September 9, 2017
For the past several months, Alan has been talking to me about running his first 50 mile race. The plan HAD been to do Avalon 50M in January, as this was the event where we got to know each other better (seemingly, it’s the event where I actually remember the people I meet). However, he tells me that it’s not a good idea if he does Avalon because his wife’s due date is within 10 days of that event, and while he could probably manage being away on a run during that time, being an hour boat ride away is probably not the best idea.
I went through the options of events I have done that occur in the summer, fall, and winter time (semi-local), and other than Twin Peaks (not a great first timer event), there are not a lot of options… but I do remember having run the Headlands 50M in 2011. (Go ahead, look up the post – I finished, but didn’t have the best time doing so.)
I take a look at their information; I know they are under different management than when I ran the event. In fact, the lame race director actually died and the company was sold. One of the great disadvantages of this race (for me, at least) was that as I finished in the dark, the ribbon was hard to see (in the fog) and I was totally by myself. A possible advantage to running the race now is that there are two longer distances available (75 and 100 miles) which means there will be others still running the course when I struggle in.
I suggest to Alan this might be a good first 50 miler – not the easiest, but scenic and logistically easy to run… and if he decides to run it, I will run it “with” him.
On Friday, his wife drops him off at my place at some ungodly hour so that we can drive up to the Bay Area and miss most of the traffic at both ends. When we hit some traffic coming into Livermore, we use the Express Lanes (not realizing that you need a transponder to avoid a ticket – and later I get a transponder to avoid that fine). Unlike our last ultra in the Bay Area (last month), my folks are in town so he can spend some QT with my entire family (except Riva who is not visiting). It’s the usual of resting before a hellacious day.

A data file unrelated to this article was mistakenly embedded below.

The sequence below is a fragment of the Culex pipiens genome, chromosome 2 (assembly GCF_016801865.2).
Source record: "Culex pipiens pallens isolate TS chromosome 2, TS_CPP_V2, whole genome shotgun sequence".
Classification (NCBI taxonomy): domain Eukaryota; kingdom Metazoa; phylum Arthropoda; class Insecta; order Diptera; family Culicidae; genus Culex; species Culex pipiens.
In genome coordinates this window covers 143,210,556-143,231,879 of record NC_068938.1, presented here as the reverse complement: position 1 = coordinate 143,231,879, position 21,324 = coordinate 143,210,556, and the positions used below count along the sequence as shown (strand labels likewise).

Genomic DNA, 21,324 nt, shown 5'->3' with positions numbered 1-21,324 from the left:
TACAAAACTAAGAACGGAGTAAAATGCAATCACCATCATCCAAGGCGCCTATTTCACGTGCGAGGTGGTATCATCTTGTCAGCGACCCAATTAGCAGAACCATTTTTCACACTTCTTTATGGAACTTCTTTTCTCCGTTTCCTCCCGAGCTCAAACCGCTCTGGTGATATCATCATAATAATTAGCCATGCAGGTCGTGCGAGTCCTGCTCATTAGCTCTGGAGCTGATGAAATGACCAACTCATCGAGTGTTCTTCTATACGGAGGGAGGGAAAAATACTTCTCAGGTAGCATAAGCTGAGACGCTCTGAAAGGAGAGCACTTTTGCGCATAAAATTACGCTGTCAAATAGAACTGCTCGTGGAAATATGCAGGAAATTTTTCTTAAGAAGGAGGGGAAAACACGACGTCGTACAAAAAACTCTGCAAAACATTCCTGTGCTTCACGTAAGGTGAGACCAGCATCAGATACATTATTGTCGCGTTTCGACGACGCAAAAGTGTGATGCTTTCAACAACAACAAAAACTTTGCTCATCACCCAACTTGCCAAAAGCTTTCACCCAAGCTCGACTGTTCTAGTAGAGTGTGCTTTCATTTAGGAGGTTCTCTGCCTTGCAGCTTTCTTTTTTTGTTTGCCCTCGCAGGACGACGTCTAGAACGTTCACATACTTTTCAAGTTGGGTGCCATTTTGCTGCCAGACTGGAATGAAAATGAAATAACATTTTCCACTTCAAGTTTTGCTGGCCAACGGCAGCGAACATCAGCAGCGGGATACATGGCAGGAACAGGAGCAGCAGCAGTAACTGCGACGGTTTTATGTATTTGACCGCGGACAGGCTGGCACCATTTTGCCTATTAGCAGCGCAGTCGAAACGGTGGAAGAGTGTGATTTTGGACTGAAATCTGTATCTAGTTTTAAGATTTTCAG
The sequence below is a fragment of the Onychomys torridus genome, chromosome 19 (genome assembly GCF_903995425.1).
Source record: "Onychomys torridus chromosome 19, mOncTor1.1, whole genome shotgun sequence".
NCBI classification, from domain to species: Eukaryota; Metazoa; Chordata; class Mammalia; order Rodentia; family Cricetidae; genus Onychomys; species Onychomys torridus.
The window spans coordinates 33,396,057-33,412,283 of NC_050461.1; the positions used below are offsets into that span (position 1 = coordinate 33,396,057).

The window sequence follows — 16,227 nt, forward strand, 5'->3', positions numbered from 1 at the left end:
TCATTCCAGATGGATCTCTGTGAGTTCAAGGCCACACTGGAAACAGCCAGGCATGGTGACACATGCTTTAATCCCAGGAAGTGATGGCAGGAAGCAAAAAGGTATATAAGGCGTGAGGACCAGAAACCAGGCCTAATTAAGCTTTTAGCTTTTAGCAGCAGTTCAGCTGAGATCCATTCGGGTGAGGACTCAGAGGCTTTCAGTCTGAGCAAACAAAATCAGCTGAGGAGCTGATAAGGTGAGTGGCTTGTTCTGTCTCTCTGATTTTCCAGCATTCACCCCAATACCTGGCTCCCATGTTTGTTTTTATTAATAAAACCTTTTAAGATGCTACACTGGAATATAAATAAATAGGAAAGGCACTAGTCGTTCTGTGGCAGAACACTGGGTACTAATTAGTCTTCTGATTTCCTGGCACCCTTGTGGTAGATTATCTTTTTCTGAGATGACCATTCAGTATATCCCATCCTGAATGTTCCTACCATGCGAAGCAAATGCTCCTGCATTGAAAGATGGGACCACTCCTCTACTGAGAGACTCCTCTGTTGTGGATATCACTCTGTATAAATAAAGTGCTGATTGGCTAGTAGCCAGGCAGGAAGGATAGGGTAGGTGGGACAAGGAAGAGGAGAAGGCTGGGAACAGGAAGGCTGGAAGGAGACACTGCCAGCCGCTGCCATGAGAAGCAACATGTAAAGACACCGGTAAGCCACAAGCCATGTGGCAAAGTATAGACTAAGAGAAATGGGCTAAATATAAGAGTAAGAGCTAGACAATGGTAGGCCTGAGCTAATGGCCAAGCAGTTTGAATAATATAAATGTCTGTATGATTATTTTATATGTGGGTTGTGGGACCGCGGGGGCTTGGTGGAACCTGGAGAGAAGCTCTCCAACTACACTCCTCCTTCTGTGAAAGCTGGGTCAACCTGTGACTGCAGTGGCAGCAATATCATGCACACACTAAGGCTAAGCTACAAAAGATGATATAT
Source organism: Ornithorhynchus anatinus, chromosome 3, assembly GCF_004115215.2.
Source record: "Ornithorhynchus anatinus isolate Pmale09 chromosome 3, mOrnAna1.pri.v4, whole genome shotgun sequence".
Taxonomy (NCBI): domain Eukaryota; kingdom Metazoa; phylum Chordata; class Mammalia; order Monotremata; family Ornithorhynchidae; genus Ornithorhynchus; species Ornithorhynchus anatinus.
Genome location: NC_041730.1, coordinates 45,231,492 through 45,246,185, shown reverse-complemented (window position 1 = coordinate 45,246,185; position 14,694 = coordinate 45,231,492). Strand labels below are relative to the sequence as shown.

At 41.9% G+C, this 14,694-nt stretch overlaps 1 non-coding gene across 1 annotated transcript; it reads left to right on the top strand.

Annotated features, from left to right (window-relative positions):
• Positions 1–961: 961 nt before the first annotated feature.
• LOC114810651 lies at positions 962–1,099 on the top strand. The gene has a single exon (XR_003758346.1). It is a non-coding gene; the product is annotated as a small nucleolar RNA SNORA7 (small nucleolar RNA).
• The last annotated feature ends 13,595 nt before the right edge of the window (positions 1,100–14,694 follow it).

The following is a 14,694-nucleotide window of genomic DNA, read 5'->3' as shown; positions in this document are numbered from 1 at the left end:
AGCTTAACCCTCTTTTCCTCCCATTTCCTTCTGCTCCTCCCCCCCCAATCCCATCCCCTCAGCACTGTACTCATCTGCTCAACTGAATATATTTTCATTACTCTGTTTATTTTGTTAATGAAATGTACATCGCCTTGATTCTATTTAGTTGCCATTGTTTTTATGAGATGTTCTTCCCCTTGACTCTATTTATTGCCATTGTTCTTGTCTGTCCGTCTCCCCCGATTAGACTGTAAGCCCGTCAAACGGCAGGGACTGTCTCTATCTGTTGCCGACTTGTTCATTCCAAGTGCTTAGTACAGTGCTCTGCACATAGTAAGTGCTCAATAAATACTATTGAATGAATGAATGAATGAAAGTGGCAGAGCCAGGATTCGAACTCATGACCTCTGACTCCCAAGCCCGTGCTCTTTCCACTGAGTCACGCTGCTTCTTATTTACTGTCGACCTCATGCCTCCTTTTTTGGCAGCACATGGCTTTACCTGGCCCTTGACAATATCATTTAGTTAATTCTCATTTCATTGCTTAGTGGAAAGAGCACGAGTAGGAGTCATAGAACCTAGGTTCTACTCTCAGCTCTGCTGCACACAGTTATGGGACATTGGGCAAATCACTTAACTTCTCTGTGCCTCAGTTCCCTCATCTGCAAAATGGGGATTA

Saturday morning we take the exciting drive up to the Headlands. The fastest way to go is via the Golden Gate Bridge, which means you go across the (new) Bay Bridge, through San Francisco (the 101 is on city streets there) and a bunch of turns. I always hate this drive by myself, but it’s slightly better with a navigator. Once you get to the other side of the Golden Gate (not particularly scenic at 4AM), you queue up for the one-way tunnel drive which pops us out into the short foggy coastal drive down to Rodeo Beach.
The area where I had parked in the past for Miwok and this event in 2011 is blocked off for volunteers and race staging, but they direct us to park along the side of the road and we are about a half mile down from the start.
Fortunately, because we are so early, we have the time to walk over, pick up our bibs (and applicable giveaways – I opted out of everything, but I still get a cool drop bag with compartments), and drop it all back in the car. It’s a little on the chilly side but manageable.
I spot a number of people I know that are running various distances – Megan Cheng, Ed “The Jester” Ettinghausen, Dean Karnazes, running the 100 miler; Martin Sengo doing the 75 miler, and Ken Michal in the 50 with us.
As the race gets underway, I try and keep Alan in my sights, but honestly, I have to run my own race. My semi-goal is to be at or close to my 14:43 time of 2011 (or if I apply the “age-grade” formula here, I need to beat 15:20 or so to do an equivalent). I know that Alan should be considerably faster than that; hence why we would not run together.
The way the course is run is that we do 25 mile loops. When the first loop is completed, then we run the loop in reverse. (Note: It’s not a true loop, but the direction you run on a certain stretch of trail is determined by the loop direction.) This certainly means that we will encounter a number of runners coming towards us and passing us at any given moment.
This first section is 4.1 miles long and will also be the last 4.1 miles of the race (and was also the last few miles of Miwok in 2009 and 2010). For the most part, it’s a long uphill slog, including a whole bunch of uneven stairs (a bit wet) which are a total dream in the dark, let me tell you. At the top, it’s a traverse along the coast and then eventually down a (horse) switchback that ends at Tennessee Valley.
We will hit the Tennessee Valley aid station 4 times, so that is where my drop bag is located. I generally do not need anything in my drop bag, but I have my small TRH duffel with a spare tube of Nuun, spare batteries for my headlamp, and a tube of glow sticks (from Dollar Tree) that I intend on breaking open in my final stretch to entertain myself in the dark.
I come through in 57:45, which is a tad faster than briskly walking. Hooray!